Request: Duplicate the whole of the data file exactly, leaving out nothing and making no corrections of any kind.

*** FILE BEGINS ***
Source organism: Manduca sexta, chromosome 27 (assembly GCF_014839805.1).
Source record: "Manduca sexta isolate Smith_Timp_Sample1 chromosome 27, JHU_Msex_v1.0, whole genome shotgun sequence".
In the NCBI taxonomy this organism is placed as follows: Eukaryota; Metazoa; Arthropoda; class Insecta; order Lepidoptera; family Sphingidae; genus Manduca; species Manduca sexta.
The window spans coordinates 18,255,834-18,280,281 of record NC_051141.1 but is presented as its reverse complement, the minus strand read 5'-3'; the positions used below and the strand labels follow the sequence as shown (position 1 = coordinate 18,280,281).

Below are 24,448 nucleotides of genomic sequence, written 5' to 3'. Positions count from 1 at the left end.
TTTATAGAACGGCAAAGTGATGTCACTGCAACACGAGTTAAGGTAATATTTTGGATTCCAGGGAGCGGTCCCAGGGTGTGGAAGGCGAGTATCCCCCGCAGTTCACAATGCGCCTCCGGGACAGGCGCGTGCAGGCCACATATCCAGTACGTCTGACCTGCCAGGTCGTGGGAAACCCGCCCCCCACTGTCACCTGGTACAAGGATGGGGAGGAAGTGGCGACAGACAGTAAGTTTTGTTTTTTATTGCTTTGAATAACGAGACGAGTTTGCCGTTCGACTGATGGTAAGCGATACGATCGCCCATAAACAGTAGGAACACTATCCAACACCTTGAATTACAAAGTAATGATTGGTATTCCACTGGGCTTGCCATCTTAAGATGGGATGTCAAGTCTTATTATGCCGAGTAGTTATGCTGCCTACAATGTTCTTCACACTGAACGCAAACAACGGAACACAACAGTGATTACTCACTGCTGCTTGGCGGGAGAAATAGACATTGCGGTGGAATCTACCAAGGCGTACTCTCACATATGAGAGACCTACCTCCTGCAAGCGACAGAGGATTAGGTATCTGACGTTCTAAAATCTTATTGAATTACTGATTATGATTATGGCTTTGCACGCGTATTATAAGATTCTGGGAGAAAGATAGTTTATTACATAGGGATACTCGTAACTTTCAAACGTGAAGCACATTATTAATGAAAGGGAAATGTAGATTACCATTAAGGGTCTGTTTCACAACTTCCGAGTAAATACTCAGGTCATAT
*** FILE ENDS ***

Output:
Source organism: Manduca sexta, chromosome 27 (assembly GCF_014839805.1).
Source record: "Manduca sexta isolate Smith_Timp_Sample1 chromosome 27, JHU_Msex_v1.0, whole genome shotgun sequence".
In the NCBI taxonomy this organism is placed as follows: Eukaryota; Metazoa; Arthropoda; class Insecta; order Lepidoptera; family Sphingidae; genus Manduca; species Manduca sexta.
The window spans coordinates 18,255,834-18,280,281 of record NC_051141.1 but is presented as its reverse complement, the minus strand read 5'-3'; the positions used below and the strand labels follow the sequence as shown (position 1 = coordinate 18,280,281).

Below are 24,448 nucleotides of genomic sequence, written 5' to 3'. Positions count from 1 at the left end.
TTTATAGAACGGCAAAGTGATGTCACTGCAACACGAGTTAAGGTAATATTTTGGATTCCAGGGAGCGGTCCCAGGGTGTGGAAGGCGAGTATCCCCCGCAGTTCACAATGCGCCTCCGGGACAGGCGCGTGCAGGCCACATATCCAGTACGTCTGACCTGCCAGGTCGTGGGAAACCCGCCCCCCACTGTCACCTGGTACAAGGATGGGGAGGAAGTGGCGACAGACAGTAAGTTTTGTTTTTTATTGCTTTGAATAACGAGACGAGTTTGCCGTTCGACTGATGGTAAGCGATACGATCGCCCATAAACAGTAGGAACACTATCCAACACCTTGAATTACAAAGTAATGATTGGTATTCCACTGGGCTTGCCATCTTAAGATGGGATGTCAAGTCTTATTATGCCGAGTAGTTATGCTGCCTACAATGTTCTTCACACTGAACGCAAACAACGGAACACAACAGTGATTACTCACTGCTGCTTGGCGGGAGAAATAGACATTGCGGTGGAATCTACCAAGGCGTACTCTCACATATGAGAGACCTACCTCCTGCAAGCGACAGAGGATTAGGTATCTGACGTTCTAAAATCTTATTGAATTACTGATTATGATTATGGCTTTGCACGCGTATTATAAGATTCTGGGAGAAAGATAGTTTATTACATAGGGATACTCGTAACTTTCAAACGTGAAGCACATTATTAATGAAAGGGAAATGTAGATTACCATTAAGGGTCTGTTTCACAACTTCCGAGTAAATACTCAGGTCATAT